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'Untold Scandal'

2006/06/06 | 1194 views | Permalink | Source

Notable example of fashioning a blockbuster from a completely unexpected set of ingredients

Darcy Paquet (internews)

Eighteenth-century epistolary novels don't generally form the basis for record-breaking opening weekends at the box-office. This rule is no less true in Korea than in other countries, but 2003 has been a year of surprises. After a resounding flop with his second film "Asako in Ruby Shoes" in 2001, director Lee Jae-yong has taken French novelist Choderlos de Laclos' Les Liaisons Dangereuses and moved it not forward in time -- as with the 1999 Hollywood film "Cruel Intentions" -- but laterally to the other side of the planet to Korea's Chosun Dynasty. This weird fusion of 18th century French and Korean cultures has resulted in a stimulating and convincing adaptation. It's not hard to imagine a hypocritical and double-faced Chosun society that could rival the characters in Laclos' book.

First: if you've seen Stephen Frears' "Dangerous Liaisons" or read the original novel, then don't go into "Untold Scandal" expecting major departures in the plot. The basic narrative and characterization are more or less the same, with only small adjustments made to broker a neat fit with 18th-century Korean society. Instead, approach the film as you would a new, contemporary staging of your favorite classic play. You've already memorized your favorite lines, but you'd like to experience it again and see what the new setting will do for the overall effect.

The new setting in "Untold Scandal" is striking. The vibrant, gently clashing colors of the costumes and sets give a visual counterpoint to the sensuality of the story. Sex scenes -- far more explicit than in previous film adaptations -- collide with our preconceived images of old Korea. In contrast, the movements of the characters in day to day life are elegant in their restraint, echoing the strict moral code of Chosun society around which our characters must negotiate. The dialogue is also elegant and rich in color, an extra bonus for native speakers of Korean.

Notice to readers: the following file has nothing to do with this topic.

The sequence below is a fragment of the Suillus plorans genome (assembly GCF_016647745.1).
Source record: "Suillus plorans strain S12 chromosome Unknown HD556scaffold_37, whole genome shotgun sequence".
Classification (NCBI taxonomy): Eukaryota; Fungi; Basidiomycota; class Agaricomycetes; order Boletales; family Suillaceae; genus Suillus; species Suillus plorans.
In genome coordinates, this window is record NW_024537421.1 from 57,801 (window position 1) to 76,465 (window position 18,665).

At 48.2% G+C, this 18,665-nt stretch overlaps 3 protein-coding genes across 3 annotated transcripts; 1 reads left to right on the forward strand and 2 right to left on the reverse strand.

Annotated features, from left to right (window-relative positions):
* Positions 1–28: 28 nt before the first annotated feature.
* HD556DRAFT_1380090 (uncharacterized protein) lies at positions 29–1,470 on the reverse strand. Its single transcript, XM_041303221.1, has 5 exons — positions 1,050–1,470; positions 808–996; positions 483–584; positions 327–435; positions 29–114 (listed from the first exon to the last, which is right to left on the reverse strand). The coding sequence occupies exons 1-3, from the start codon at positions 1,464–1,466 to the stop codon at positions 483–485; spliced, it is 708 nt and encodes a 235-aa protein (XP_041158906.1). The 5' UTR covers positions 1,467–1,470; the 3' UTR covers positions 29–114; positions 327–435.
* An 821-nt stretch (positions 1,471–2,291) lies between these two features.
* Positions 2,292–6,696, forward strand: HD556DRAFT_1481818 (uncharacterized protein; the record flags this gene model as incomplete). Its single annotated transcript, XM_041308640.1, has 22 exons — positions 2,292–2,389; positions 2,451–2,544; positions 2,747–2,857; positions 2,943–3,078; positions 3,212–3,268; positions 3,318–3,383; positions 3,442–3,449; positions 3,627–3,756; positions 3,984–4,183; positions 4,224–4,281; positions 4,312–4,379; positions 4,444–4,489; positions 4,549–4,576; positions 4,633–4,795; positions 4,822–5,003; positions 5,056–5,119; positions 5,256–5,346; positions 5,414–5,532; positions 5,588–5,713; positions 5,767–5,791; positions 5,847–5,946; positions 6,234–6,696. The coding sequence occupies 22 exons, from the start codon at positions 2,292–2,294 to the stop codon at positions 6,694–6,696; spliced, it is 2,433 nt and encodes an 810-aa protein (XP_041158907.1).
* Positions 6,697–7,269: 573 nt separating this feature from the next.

An Internet poll posed the question of why the film was so commercially successful (over 3 million admissions nationwide), and respondents gave primary credit to the cast. The movie's women are proven acting talents: Lee Mi-sook, a star of the 1980s (in such films as Bae Chang-ho's "Whale Hunting") who resurrected her career with director Lee Jae-yong's first film "An Affair" (1998), has already earned a Best Actress citation from the Korean Critics Awards for her portrayal of Lady Cho (the "Glenn Close character").

She has more than enough poise, presence and sensuality to excel in the role. Chameleon Jeon Do-yeon, reknowned for choosing widely diverse roles and playing them all equally well, takes the film's most serious part, and gives it great depth. Most attention was focused on male lead Bae Yong-joon, however. Having reached the pinnacle of fame in the TV drama sector with his clean-cut, nice boy image, he surprised many people by landing such a risque part for his cinematic debut. Some predicted disaster; he actually pulled off the part better than expected, though in many ways he is overshadowed by the women in the film. "Memories of John Malkovich" also set a high standard to live up to.

If "Untold Scandal" is primarily about execution, however, then director Lee Jae-yong must be given the most credit (an interview with the director is also available on this site). He keeps a familiar story interesting by virtue of unexpected juxtapositions (for example in the soundtrack, a mix of classical European and Korean music), visual elegance, and efficient storytelling. He stays true to the spirit of the original novel while giving it an entirely new aesthetic. More than anything else, it is entertaining. Not intended as an art film, "Untold Scandal" is a notable example of fashioning a modern-day blockbuster from a completely unexpected set of ingredients.

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